His presence has led the Azzurri on an astounding run since 2018, putting his side in position to go unbeaten in 34 consecutive matches — one away from tying Spain and Brazil for the all-time record.

In the time that passed after Italy’s 2006 World Cup title over France the Azzurri had struggled to find an attacking identity and for that reason they largely weren’t competitive in the biggest competitions except for Euro 2012 — where they suffered a significant 4-0 beatdown against Spain in the final.

Since Mancini has taken charge of the Italian national team though he’s brought an adjusted attitude and a clear vision for what the Azzurri should be not just at Euro 2020 but moving forward towards the 2022 World Cup in Qatar and beyond.

Mancini hasn’t been afraid to take risks during his tenure, something that Italian teams of the past have sometimes been criticized for.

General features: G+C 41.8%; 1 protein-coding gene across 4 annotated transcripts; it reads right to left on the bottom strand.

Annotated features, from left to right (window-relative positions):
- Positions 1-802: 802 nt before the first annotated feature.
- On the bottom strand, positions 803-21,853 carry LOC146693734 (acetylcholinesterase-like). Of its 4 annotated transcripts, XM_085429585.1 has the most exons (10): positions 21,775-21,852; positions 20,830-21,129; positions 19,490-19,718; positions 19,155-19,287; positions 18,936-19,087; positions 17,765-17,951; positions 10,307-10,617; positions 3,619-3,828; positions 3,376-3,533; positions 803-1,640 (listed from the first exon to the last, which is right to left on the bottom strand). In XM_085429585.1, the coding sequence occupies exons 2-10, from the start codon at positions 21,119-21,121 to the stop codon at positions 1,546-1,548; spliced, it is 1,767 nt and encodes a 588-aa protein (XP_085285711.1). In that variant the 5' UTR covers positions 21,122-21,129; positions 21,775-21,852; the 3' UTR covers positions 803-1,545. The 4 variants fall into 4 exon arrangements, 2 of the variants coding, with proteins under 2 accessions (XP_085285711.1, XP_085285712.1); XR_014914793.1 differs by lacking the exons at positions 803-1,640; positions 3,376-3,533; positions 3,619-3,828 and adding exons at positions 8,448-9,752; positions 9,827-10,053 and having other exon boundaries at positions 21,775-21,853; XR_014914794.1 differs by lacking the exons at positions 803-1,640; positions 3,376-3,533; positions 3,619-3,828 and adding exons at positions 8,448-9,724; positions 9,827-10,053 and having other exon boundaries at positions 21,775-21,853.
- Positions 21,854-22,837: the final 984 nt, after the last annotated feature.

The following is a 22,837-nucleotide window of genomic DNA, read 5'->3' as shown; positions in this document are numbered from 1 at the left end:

Make no mistake, Italy has been a consistent force at the defensive end of the pitch for decades, with Paolo Maldini, Franco Baresi and Fabio Cannavaro among the top players to man the back line for the Azzurri.

That trend of having stellar defensive play was evident throughout the Euros, with Giorgio Chiellini and Leonardo Bonucci manning the center of the back line.

However, Italian teams previously conceded significant spells of possession and didn’t have the attacking flair that this team currently boasts. Lorenzo Insigne and Federico Chiesa are two outstanding talents on the wings with so much creativity between the two of them.

The biggest difference though between the side that missed the World Cup three years ago and now lies in the midfield.

Nico Barella, Marco Verratti and Jorginho have formed an unbreakable partnership in the center of the park, with the Chelsea man serving as the perfect two-way player to help initiate attacks for Italy.

Italy’s epic penalty shootout performance against England, which helped the Azzurri win Sunday’s title match in London, exemplified the spirit of this current Italy team and the reason for excitement with the country’s youth that will mold the squad for many years to come.